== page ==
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Vivid Light Photography, digital and film photography online
Handy Photoshop Tools 
You Might Not Know About 

by Jim McGee

Photoshop is a huge program. For the new user it's daunting and at some point experienced users tend to find the functions they use most often and stop exploring.

So in this month's digital darkroom column we're going to show you three little Photoshop functions that can be useful to photographers and that you may have overlooked. They're real time savers for those mundane tasks we all find ourselves doing.

Contact Sheets 
If you've ever looked at a directory full of image files and wondered what the heck was in it you're not alone. Short of buying a program like Digital Pro or some other file organizer Photoshop gives you a cool little tool for keeping track of your image files. It's an old fashioned contact sheet.

Just click on the file menu, choose Automate, and then choose Contact Sheet II. This opens up a window that allows you to choose a source directory (with the option to include sub-directories) and choose how large you want each thumbnail to be by picking the number of rows and columns per page. The default is to use the filename as the title of the image. If your images are already organized in some way on your hard disk you can print out each of your directories along with file names into a book so that you can find images at a glance. Thumbnails are also useful if you're burning images to CD and making labels. Just change the paper size and number of thumbnails to fit the label on a CD case and you can see at a glance what's inside.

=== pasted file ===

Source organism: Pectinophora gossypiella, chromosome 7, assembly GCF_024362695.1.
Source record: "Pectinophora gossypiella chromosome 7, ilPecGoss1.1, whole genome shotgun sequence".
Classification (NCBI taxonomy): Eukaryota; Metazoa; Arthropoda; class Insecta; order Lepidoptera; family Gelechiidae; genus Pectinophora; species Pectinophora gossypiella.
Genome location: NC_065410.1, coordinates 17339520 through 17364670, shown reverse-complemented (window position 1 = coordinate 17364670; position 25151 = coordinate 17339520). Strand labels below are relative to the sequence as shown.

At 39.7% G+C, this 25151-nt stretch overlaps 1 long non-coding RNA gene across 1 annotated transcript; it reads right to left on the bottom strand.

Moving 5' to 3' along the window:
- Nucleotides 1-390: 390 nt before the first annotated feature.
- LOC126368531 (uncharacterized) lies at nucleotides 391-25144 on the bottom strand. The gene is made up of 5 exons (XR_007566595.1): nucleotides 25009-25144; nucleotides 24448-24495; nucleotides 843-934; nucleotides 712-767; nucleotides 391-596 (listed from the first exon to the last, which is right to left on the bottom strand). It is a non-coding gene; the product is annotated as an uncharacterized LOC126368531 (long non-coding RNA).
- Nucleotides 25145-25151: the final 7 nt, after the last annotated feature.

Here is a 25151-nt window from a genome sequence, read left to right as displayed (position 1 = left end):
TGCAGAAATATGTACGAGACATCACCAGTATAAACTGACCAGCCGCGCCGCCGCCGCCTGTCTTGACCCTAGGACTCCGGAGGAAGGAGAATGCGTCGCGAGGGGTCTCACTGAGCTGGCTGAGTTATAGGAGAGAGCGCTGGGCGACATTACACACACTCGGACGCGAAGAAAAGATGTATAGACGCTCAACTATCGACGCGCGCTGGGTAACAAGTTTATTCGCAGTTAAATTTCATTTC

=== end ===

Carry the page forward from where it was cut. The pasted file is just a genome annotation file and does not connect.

Save for Web 
Are you building your own Web site? Emailing images to clients? Submitting work for electronic publishing? If you answered yes to any of these questions you'll want to take a look at the Save for Web function. Also located on the file menu, Save for Web opens a window that provides an easy to use set of tools that allow you to optimize an image for display on the Web. With this tool you can dramatically reduce file size while with no discernable difference in image quality. That means faster downloads and more responsive Web pages. In the example here we've chosen JPEG high and a 60% quality setting. The result is that the file size has been reduced from 312k to a 52k file that will load in 10 seconds over a 56k modem.

Different settings will work differently on individual images. If you process a lot of images your best bet is to find a conservative setting you're comfortable with and apply it to all of your images.

Picture Package 
Let's say you get that perfect picture of your wife or child and you want to share it with others. You could go to all the trouble of doing multiple resize operations and saving each copy of the image to a separate layer of an image file or you could just use the Picture Package function in Photoshop. This tool is set up to automatically resize and layout combinations of common print sizes such as 3x5, 5x7, 8x10, and even wallet size photos. You can even include captions and copyright information on each sheet. For those times when you want to share images with family and friends or if you're making prints for clients or model portfolios this function is a little lifesaver.

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